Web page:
Daniel Pietrzak

Yes. I'd be happy to. I mean Conway's been a great partner for us for many years. That dates back to the CCT days. And I think we're quite happy with how that sort of grew. I think we're quite happy with the performance. You can see by the 11% sort of historical IRR we sort of quoted.

I think that they were sort of backed by some insurance names as the providers of capital there. I think as rules and regulations have evolved over time, being a levered owner of a portfolio of assets in an unrated sort of levered note is not as necessarily attractive from a regulatory capital perspective.

So I think the overall just returns weren't as great. South Carolina is someone we've known for a long time, who's been a great partner. I think they share in some desires around being opportunistic in nature. In addition to just the regular way flow out of this JV. So I think they're going to be a great partner for us. And I think we look forward to ramping it up over time.

Terry Ma

Okay, got it. And I think you guys have spoken in the past about kind of targeting 10% as a percentage of the portfolio for the JV. Is that still the case? Or do you expect that ultimate target to be a little bit higher with SC being the partner?

Brian Gerson

No, I think 10% is kind of the right number, right? I mean, obviously, that falls inside the non-EPC bucket. We've also talked about the asset-based finance bucket as kind of 10-plus sort of percent and then you've got to want some flexibility in there for just things that could go into that bucket as well. So I think that's still the right number.

Terry Ma

Okay, got it. That's helpful. And then lastly, you mentioned a special dividend, how much was that this quarter? And what's the run rate for the regular dividend be going forward?

Brian Gerson

Sure. This is Brian, Terry. The special dividend was about $7 million. So if you back out that from $59 million sort of in the mid-8s to mid-9 as being the run rate based on the current size of the portfolio.

Terry Ma


Daniel Pietrzak

But then as that portfolio grows, we'd look to be ramping that up. So I think that's – I think we feel good about the dividend component is I think the question that was asked. So the prior was a good one. There are other components of that dividend income, the growth of this quarter from just outperforming investments.

Terry Ma

Okay, got it. It's very helpful. Thank you.


Thank you. [Operator Instructions] Our next question comes from Casey Alexander from Compass Point. Your question please.

Casey Alexander

Thanks. I got it already. It was in relation to the JV. I would ask you, do you expect it to sell any investments into the JV this quarter?

Daniel Pietrzak

I think that's the normal course of business for us. So yes, the short answer is, yes. I think you'll – if you look at the numbers that are in the presentation, most quarters, we are selling in. This quarter, we were not as we knew that this transaction was taking place.

Casey Alexander

All right. That's what I thought you would say. I appreciate you taking my question. Thanks very much.

Daniel Pietrzak

Thank you, Casey.


Thank you. Our next question comes from the line of Paul Johnson of KBW. Your question please.

Paul Johnson

Good morning, guys. Thanks for taking my question. This is sort of a big picture question, but you guys have a very large portfolio, you guys obviously managed a lot of assets in the BDC space. I'm curious, have you guys seen any effects from the ongoing tariff disputes affect any of your businesses or any other sort of interesting themes that you might have caught on to?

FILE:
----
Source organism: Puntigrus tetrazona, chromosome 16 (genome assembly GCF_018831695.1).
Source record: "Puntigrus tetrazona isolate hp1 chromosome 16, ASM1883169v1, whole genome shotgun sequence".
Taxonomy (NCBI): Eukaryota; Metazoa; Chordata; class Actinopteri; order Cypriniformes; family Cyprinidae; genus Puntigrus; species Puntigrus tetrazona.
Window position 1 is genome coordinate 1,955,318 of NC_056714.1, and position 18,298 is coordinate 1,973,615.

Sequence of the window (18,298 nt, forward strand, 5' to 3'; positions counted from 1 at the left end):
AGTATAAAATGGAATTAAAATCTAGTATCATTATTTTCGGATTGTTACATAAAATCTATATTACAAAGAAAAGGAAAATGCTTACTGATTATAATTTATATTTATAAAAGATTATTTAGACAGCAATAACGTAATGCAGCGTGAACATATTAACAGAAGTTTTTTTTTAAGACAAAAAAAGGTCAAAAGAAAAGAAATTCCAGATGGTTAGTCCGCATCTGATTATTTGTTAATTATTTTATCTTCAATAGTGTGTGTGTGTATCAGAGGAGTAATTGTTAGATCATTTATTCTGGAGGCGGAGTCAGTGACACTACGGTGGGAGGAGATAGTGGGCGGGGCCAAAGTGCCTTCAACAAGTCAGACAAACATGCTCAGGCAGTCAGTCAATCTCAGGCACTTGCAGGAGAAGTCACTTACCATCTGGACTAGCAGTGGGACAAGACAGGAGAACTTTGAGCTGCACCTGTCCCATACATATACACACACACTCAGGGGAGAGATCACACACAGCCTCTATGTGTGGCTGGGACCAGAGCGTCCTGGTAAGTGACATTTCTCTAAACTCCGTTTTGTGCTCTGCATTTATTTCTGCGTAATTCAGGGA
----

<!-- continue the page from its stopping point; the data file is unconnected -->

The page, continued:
Daniel Pietrzak

Yes. Thank you for that. It's a really good question. I mean, that's been top of mind as one of the risks for us, and it's clearly got a lot of headlines in the overall market. I think we've talked about in some of these calls that are prior. We do get to fully review the portfolio quarterly as kind of a risk management measure. We did do a special – kind of kick the tires of the portfolio for what I'll call tariff risk. Some of the names in there, we definitely either have seen a bit of impact or are predicting some further impact.

Some of that's been actual dollars and cents. Some of it's actually been logistics in nature, meaning people are trying to get a lot of goods into the country prior to a tariff increase kicking in, and they struggled with just getting access to ships are sort of otherwise to kind of do that. So we do see a bit – I think, overall kind of portfolio-wise, it's probably not that material, but it's something that we have to have our eye on because it seems like this could very well continue for some time.

Paul Johnson

Thanks. That's very interesting. Is there any sectors that stand out as you went through that analysis that maybe experience more of that than others?

Daniel Pietrzak

Yes. I think some of that would be, as you probably imagine, kind of consumer and retail, right. People who were getting goods in – from China into the different ways.

Paul Johnson

Okay, great. Thanks. Those are all my questions.


Thank you. This does conclude the question-and-answer session of today's program. I'd like to hand the program back to Dan Pietrzak for any further remarks.

Daniel Pietrzak

I just want to thank everybody for their time here today. And we very much look forward to talking again next quarter. So thank you. Goodbye.


Thank you, ladies and gentlemen, for your participation in today's conference. This does conclude the program. You may now disconnect. Good day.